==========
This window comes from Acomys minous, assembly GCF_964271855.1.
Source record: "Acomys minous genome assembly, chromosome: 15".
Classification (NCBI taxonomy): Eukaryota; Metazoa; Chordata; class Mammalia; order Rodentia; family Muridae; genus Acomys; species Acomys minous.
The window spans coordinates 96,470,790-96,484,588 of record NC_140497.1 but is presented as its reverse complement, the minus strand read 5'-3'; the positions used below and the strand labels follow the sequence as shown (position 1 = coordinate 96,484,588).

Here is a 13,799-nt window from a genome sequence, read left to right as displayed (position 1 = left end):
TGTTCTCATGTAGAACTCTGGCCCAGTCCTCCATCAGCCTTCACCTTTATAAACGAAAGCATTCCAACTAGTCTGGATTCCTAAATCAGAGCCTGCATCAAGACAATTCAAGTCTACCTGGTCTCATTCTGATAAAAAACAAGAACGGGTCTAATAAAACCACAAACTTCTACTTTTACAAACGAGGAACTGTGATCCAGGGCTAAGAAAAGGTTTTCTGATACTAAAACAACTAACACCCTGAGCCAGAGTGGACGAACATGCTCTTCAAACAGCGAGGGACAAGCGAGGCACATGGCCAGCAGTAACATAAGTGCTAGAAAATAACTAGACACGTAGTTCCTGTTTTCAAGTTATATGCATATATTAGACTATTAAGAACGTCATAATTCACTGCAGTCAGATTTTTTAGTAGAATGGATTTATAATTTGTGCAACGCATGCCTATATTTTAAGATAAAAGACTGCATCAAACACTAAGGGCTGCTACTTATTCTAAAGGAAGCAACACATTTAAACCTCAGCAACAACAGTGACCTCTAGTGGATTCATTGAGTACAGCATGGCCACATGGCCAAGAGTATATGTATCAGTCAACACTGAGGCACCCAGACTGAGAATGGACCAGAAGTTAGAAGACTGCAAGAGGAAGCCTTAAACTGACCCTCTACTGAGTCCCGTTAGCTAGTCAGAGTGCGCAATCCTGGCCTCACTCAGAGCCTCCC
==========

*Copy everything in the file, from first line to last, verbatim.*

This window comes from Acomys minous, assembly GCF_964271855.1.
Source record: "Acomys minous genome assembly, chromosome: 15".
Classification (NCBI taxonomy): Eukaryota; Metazoa; Chordata; class Mammalia; order Rodentia; family Muridae; genus Acomys; species Acomys minous.
The window spans coordinates 96,470,790-96,484,588 of record NC_140497.1 but is presented as its reverse complement, the minus strand read 5'-3'; the positions used below and the strand labels follow the sequence as shown (position 1 = coordinate 96,484,588).

Here is a 13,799-nt window from a genome sequence, read left to right as displayed (position 1 = left end):
TGTTCTCATGTAGAACTCTGGCCCAGTCCTCCATCAGCCTTCACCTTTATAAACGAAAGCATTCCAACTAGTCTGGATTCCTAAATCAGAGCCTGCATCAAGACAATTCAAGTCTACCTGGTCTCATTCTGATAAAAAACAAGAACGGGTCTAATAAAACCACAAACTTCTACTTTTACAAACGAGGAACTGTGATCCAGGGCTAAGAAAAGGTTTTCTGATACTAAAACAACTAACACCCTGAGCCAGAGTGGACGAACATGCTCTTCAAACAGCGAGGGACAAGCGAGGCACATGGCCAGCAGTAACATAAGTGCTAGAAAATAACTAGACACGTAGTTCCTGTTTTCAAGTTATATGCATATATTAGACTATTAAGAACGTCATAATTCACTGCAGTCAGATTTTTTAGTAGAATGGATTTATAATTTGTGCAACGCATGCCTATATTTTAAGATAAAAGACTGCATCAAACACTAAGGGCTGCTACTTATTCTAAAGGAAGCAACACATTTAAACCTCAGCAACAACAGTGACCTCTAGTGGATTCATTGAGTACAGCATGGCCACATGGCCAAGAGTATATGTATCAGTCAACACTGAGGCACCCAGACTGAGAATGGACCAGAAGTTAGAAGACTGCAAGAGGAAGCCTTAAACTGACCCTCTACTGAGTCCCGTTAGCTAGTCAGAGTGCGCAATCCTGGCCTCACTCAGAGCCTCCC